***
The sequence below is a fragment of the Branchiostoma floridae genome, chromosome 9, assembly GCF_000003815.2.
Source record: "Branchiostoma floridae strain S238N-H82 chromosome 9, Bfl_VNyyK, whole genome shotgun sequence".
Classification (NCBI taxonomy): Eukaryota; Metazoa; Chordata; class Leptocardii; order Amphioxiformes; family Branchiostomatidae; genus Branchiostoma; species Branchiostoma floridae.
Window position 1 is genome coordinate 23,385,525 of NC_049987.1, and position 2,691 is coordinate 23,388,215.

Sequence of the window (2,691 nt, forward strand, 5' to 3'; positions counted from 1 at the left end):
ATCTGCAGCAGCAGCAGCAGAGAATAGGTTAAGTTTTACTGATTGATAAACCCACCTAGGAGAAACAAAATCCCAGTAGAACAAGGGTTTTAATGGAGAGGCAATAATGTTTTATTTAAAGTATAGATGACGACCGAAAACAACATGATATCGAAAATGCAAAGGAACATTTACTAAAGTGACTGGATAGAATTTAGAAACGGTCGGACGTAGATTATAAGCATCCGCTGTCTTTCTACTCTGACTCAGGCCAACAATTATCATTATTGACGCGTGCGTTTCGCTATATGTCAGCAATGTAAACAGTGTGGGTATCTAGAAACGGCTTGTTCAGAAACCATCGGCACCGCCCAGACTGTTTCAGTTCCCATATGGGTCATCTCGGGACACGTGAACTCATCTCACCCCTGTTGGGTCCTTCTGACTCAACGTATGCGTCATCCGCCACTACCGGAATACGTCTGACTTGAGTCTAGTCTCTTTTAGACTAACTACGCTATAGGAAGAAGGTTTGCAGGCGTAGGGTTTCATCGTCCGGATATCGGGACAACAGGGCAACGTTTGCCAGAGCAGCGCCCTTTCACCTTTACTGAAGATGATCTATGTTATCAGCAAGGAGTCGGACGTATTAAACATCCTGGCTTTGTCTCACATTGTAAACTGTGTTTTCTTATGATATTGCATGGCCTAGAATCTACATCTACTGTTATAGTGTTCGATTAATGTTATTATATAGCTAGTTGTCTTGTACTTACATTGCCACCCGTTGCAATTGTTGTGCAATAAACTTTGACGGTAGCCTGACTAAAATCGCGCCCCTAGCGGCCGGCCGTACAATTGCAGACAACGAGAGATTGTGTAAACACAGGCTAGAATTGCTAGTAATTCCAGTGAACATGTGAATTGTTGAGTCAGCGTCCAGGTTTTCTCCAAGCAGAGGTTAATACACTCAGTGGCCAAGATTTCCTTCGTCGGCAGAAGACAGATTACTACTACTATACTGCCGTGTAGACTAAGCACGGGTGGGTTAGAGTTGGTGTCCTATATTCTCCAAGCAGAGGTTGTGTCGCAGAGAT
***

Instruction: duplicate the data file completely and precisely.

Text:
The sequence below is a fragment of the Branchiostoma floridae genome, chromosome 9, assembly GCF_000003815.2.
Source record: "Branchiostoma floridae strain S238N-H82 chromosome 9, Bfl_VNyyK, whole genome shotgun sequence".
Classification (NCBI taxonomy): Eukaryota; Metazoa; Chordata; class Leptocardii; order Amphioxiformes; family Branchiostomatidae; genus Branchiostoma; species Branchiostoma floridae.
Window position 1 is genome coordinate 23,385,525 of NC_049987.1, and position 2,691 is coordinate 23,388,215.

Sequence of the window (2,691 nt, forward strand, 5' to 3'; positions counted from 1 at the left end):
ATCTGCAGCAGCAGCAGCAGAGAATAGGTTAAGTTTTACTGATTGATAAACCCACCTAGGAGAAACAAAATCCCAGTAGAACAAGGGTTTTAATGGAGAGGCAATAATGTTTTATTTAAAGTATAGATGACGACCGAAAACAACATGATATCGAAAATGCAAAGGAACATTTACTAAAGTGACTGGATAGAATTTAGAAACGGTCGGACGTAGATTATAAGCATCCGCTGTCTTTCTACTCTGACTCAGGCCAACAATTATCATTATTGACGCGTGCGTTTCGCTATATGTCAGCAATGTAAACAGTGTGGGTATCTAGAAACGGCTTGTTCAGAAACCATCGGCACCGCCCAGACTGTTTCAGTTCCCATATGGGTCATCTCGGGACACGTGAACTCATCTCACCCCTGTTGGGTCCTTCTGACTCAACGTATGCGTCATCCGCCACTACCGGAATACGTCTGACTTGAGTCTAGTCTCTTTTAGACTAACTACGCTATAGGAAGAAGGTTTGCAGGCGTAGGGTTTCATCGTCCGGATATCGGGACAACAGGGCAACGTTTGCCAGAGCAGCGCCCTTTCACCTTTACTGAAGATGATCTATGTTATCAGCAAGGAGTCGGACGTATTAAACATCCTGGCTTTGTCTCACATTGTAAACTGTGTTTTCTTATGATATTGCATGGCCTAGAATCTACATCTACTGTTATAGTGTTCGATTAATGTTATTATATAGCTAGTTGTCTTGTACTTACATTGCCACCCGTTGCAATTGTTGTGCAATAAACTTTGACGGTAGCCTGACTAAAATCGCGCCCCTAGCGGCCGGCCGTACAATTGCAGACAACGAGAGATTGTGTAAACACAGGCTAGAATTGCTAGTAATTCCAGTGAACATGTGAATTGTTGAGTCAGCGTCCAGGTTTTCTCCAAGCAGAGGTTAATACACTCAGTGGCCAAGATTTCCTTCGTCGGCAGAAGACAGATTACTACTACTATACTGCCGTGTAGACTAAGCACGGGTGGGTTAGAGTTGGTGTCCTATATTCTCCAAGCAGAGGTTGTGTCGCAGAGAT